Aim Infections in early childhood are common reasons to seek medical attention. This study compares the prevalence of infections, and the use of antibiotics and antipyretic-analgesics, in children from Finland, Estonia and Russian Karelia. Methods Children with a genetically increased risk for type 1 diabetes (N = 797) were observed from birth up to 3 years of age. Illnesses and medications were reported by parents continuously. All reported infections, antibiotics and antipyretic-analgesics were compared between Finland and Estonia, and to a lesser extent with Russian Karelia, due to poor study compliance. Results Compared with Estonians, Finns reported more infections during the first and second years of life. During the follow-up, Finnish children had 10 infections while Estonians only had 8 (p <0.001). Finns also used more antibiotics and antipyretic-analgesics in each year during the follow-up. Russian Karelians reported the lowest frequency of infections and the most infrequent use of antibiotics and antipyretic-analgesics in the first two years of life. Conclusion Infections and the use of antibiotics and antipyretic-analgesics in early childhood were most frequent in Finland, where socio-economic conditions are the most developed and microbial encounters are sparse. This may reflect on the hygiene hypothesis, a less effective immune system that allows normally harmless microbes to attack and cause clinical infections.
  • Niinisto, Sari; Takkinen, Hanna-Mari; Erlund, Iris; Ahonen, Suvi; Toppari, Jorma; Ilonen, Jorma; Veijola, Riitta; Knip, Mikael; Vaarala, Outi; Virtanen, Suvi M. (2017)
    Aims/hypothesis We investigated the association of early serum fatty acid composition with the risk of type 1 diabetes-associated autoimmunity. Our hypothesis was that fatty acid status during infancy is related to type 1 diabetes-associated autoimmunity and that long-chain n-3 fatty acids, in particular, are associated with decreased risk. Methods We performed a nested case-control analysis within the Finnish Type 1 Diabetes Prediction and Prevention Study birth cohort, carrying HLA-conferred susceptibility to type 1 diabetes (n = 7782). Serum total fatty acid composition was analysed by gas chromatography in 240 infants with islet autoimmunity and 480 control infants at the age of 3 and 6 months. Islet autoimmunity was defined as repeated positivity for islet cell autoantibodies in combination with at least one of three selected autoantibodies. In addition, a subset of 43 infants with primary insulin autoimmunity (i.e. those with insulin autoantibodies as the first autoantibody with no concomitant other autoantibodies) and a control group (n = 86) were analysed. A third endpoint was primary GAD autoimmunity defined as GAD autoantibody appearing as the first antibody without other concomitant autoantibodies (22 infants with GAD autoimmunity; 42 infants in control group). Conditional logistic regression was applied, considering multiple comparisons by false discovery rate <0.05. Results Serum fatty acid composition differed between breastfed and non-breastfed infants, reflecting differences in the fatty acid composition of the milk. Fatty acids were associated with islet autoimmunity (higher serum pentadecanoic, palmitic, palmitoleic and docosahexaenoic acids decreased risk; higher arachidonic: docosahexaenoic and n-6: n-3 acid ratios increased risk). Furthermore, fatty acids were associated with primary insulin autoimmunity, these associations being stronger (higher palmitoleic acid, cis-vaccenic, arachidonic, docosapentaenoic and docosahexaenoic acids decreased risk; higher a-linoleic acid and arachidonic: docosahexaenoic and n-6: n-3 acid ratios increased risk). Moreover, the quantity of breast milk consumed per day was inversely associated with primary insulin autoimmunity, while the quantity of cow's milk consumed per day was directly associated. Conclusions/interpretation Fatty acid status may play a role in the development of type 1 diabetes-associated autoimmunity. Fish-derived fatty acids may be protective, particularly during infancy. Furthermore, fatty acids consumed during breastfeeding may provide protection against type 1 diabetes-associated autoimmunity. Further studies are warranted to clarify the independent role of fatty acids in the development of type 1 diabetes.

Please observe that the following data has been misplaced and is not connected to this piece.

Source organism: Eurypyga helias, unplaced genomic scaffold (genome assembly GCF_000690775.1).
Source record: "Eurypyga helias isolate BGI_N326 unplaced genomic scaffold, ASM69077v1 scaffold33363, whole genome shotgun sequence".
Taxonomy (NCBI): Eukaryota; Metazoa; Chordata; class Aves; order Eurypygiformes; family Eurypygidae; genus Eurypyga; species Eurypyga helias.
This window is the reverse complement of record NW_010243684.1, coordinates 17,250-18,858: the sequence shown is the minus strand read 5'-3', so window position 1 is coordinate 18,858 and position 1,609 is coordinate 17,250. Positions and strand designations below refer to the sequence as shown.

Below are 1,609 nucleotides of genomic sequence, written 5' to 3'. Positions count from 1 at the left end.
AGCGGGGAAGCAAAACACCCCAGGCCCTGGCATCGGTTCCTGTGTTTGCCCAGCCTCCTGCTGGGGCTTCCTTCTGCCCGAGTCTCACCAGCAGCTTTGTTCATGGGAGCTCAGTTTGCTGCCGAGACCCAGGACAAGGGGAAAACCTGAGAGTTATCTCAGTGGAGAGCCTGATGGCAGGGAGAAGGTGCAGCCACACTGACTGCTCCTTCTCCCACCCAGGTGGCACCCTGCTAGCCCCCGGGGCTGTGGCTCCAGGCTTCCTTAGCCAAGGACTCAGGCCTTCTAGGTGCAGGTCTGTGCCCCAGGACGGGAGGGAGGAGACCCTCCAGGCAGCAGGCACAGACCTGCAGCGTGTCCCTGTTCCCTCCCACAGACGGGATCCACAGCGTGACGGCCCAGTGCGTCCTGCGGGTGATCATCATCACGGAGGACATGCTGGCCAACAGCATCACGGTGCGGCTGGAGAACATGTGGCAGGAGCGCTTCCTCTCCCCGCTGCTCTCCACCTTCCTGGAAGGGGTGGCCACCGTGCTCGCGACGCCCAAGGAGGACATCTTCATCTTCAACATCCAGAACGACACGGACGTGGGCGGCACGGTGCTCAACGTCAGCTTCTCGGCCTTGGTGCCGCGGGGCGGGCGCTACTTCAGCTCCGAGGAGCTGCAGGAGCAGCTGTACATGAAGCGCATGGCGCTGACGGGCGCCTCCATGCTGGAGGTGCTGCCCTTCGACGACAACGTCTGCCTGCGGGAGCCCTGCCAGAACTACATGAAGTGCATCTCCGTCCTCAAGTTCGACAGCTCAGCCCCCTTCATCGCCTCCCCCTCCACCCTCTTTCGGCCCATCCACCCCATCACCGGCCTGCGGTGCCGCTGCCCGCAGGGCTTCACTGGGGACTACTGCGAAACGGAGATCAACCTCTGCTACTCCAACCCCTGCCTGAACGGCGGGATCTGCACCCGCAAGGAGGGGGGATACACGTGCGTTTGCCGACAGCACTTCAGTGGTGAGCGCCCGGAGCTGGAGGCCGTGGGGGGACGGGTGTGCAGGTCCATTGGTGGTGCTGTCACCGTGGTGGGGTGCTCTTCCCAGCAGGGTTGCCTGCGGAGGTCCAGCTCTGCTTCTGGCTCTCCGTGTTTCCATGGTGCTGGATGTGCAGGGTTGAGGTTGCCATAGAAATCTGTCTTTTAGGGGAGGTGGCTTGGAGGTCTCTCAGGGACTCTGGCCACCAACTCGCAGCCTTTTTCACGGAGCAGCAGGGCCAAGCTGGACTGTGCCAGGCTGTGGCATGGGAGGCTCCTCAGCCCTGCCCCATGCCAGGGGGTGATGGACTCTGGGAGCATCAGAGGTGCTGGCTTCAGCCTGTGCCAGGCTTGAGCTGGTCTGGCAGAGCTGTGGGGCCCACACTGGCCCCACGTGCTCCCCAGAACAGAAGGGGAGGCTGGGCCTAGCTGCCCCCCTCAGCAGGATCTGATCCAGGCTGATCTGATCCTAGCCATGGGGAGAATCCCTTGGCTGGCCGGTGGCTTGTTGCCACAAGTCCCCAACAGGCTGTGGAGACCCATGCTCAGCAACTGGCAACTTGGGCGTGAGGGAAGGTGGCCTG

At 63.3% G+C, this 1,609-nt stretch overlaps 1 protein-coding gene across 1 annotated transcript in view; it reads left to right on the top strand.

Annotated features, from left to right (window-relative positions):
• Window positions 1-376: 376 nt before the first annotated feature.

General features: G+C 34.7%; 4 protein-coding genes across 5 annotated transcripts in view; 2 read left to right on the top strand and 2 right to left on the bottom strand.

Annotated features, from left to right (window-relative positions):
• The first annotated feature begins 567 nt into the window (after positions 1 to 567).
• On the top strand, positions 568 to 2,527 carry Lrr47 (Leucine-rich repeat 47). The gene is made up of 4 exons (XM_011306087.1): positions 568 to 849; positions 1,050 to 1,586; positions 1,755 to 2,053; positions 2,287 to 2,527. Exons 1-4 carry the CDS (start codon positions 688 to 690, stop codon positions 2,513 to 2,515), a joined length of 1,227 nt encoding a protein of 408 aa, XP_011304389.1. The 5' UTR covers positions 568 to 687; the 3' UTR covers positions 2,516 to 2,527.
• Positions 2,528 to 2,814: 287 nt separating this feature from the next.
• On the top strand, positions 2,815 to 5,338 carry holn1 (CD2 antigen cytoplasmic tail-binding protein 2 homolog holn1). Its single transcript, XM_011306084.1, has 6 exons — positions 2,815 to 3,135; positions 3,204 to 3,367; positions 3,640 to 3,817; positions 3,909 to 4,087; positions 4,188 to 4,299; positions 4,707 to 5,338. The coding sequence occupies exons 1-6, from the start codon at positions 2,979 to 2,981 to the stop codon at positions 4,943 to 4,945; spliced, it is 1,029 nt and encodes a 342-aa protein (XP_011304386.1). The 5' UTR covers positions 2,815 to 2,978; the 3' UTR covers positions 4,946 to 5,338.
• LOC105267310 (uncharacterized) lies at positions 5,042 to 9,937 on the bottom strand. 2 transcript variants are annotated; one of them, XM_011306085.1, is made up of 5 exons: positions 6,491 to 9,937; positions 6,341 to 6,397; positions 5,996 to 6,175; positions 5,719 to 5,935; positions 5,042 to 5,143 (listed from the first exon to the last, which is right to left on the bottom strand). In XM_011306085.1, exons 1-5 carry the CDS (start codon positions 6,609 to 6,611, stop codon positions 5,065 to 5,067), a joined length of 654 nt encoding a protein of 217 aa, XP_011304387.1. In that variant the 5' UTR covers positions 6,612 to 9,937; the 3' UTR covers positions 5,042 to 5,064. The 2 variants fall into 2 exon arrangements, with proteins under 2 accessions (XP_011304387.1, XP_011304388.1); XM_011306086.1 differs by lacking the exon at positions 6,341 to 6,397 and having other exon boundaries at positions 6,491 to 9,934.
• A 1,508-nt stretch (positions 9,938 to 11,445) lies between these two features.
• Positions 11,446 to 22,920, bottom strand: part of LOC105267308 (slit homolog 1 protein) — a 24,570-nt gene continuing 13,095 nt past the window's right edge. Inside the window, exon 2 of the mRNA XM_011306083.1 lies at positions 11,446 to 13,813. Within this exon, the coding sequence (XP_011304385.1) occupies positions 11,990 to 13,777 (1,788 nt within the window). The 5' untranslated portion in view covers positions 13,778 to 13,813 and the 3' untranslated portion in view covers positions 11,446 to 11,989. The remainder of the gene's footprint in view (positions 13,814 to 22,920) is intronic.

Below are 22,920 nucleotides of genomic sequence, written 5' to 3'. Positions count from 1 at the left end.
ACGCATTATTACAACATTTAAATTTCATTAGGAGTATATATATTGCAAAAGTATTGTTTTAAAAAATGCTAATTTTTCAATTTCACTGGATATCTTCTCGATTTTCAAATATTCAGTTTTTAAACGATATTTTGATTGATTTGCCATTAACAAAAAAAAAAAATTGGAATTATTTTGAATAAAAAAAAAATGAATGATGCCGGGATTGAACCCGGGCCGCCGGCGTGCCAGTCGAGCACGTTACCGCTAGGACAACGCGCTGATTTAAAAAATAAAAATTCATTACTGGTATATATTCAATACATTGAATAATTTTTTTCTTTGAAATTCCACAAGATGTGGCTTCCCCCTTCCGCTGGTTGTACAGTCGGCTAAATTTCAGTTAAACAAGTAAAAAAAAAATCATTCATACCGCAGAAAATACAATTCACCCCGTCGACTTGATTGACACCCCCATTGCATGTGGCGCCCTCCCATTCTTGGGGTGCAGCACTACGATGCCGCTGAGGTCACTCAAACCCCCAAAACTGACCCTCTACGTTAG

• Miettinen, Maija E.; Smart, Melissa C.; Kinnunen, Leena; Harjutsalo, Valma; Reinert-Hartwall, Linnea; Ylivinkka, Irene; Surcel, Helja-Marja; Lamberg-Allardt, Christel; Hitman, Graham A.; Tuomilehto, Jaakko (2017)